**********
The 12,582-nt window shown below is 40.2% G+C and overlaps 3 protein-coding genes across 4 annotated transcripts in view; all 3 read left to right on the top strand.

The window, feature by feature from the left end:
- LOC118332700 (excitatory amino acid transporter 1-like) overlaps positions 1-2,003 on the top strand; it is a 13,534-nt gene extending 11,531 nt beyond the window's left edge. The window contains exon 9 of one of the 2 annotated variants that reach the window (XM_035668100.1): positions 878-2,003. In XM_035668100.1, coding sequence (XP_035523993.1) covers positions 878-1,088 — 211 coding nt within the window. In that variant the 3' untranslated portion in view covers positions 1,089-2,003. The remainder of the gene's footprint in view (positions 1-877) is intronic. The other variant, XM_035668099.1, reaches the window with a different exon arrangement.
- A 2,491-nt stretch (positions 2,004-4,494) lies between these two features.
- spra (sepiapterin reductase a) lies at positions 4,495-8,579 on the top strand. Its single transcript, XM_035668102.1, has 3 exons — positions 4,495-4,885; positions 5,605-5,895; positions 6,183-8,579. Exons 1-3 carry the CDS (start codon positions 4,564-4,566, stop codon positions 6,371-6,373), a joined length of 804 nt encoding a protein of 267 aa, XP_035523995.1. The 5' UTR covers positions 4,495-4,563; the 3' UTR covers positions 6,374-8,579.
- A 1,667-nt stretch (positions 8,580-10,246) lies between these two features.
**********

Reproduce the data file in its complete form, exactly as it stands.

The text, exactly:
The 12,582-nt window shown below is 40.2% G+C and overlaps 3 protein-coding genes across 4 annotated transcripts in view; all 3 read left to right on the top strand.

The window, feature by feature from the left end:
- LOC118332700 (excitatory amino acid transporter 1-like) overlaps positions 1-2,003 on the top strand; it is a 13,534-nt gene extending 11,531 nt beyond the window's left edge. The window contains exon 9 of one of the 2 annotated variants that reach the window (XM_035668100.1): positions 878-2,003. In XM_035668100.1, coding sequence (XP_035523993.1) covers positions 878-1,088 — 211 coding nt within the window. In that variant the 3' untranslated portion in view covers positions 1,089-2,003. The remainder of the gene's footprint in view (positions 1-877) is intronic. The other variant, XM_035668099.1, reaches the window with a different exon arrangement.
- A 2,491-nt stretch (positions 2,004-4,494) lies between these two features.
- spra (sepiapterin reductase a) lies at positions 4,495-8,579 on the top strand. Its single transcript, XM_035668102.1, has 3 exons — positions 4,495-4,885; positions 5,605-5,895; positions 6,183-8,579. Exons 1-3 carry the CDS (start codon positions 4,564-4,566, stop codon positions 6,371-6,373), a joined length of 804 nt encoding a protein of 267 aa, XP_035523995.1. The 5' UTR covers positions 4,495-4,563; the 3' UTR covers positions 6,374-8,579.
- A 1,667-nt stretch (positions 8,580-10,246) lies between these two features.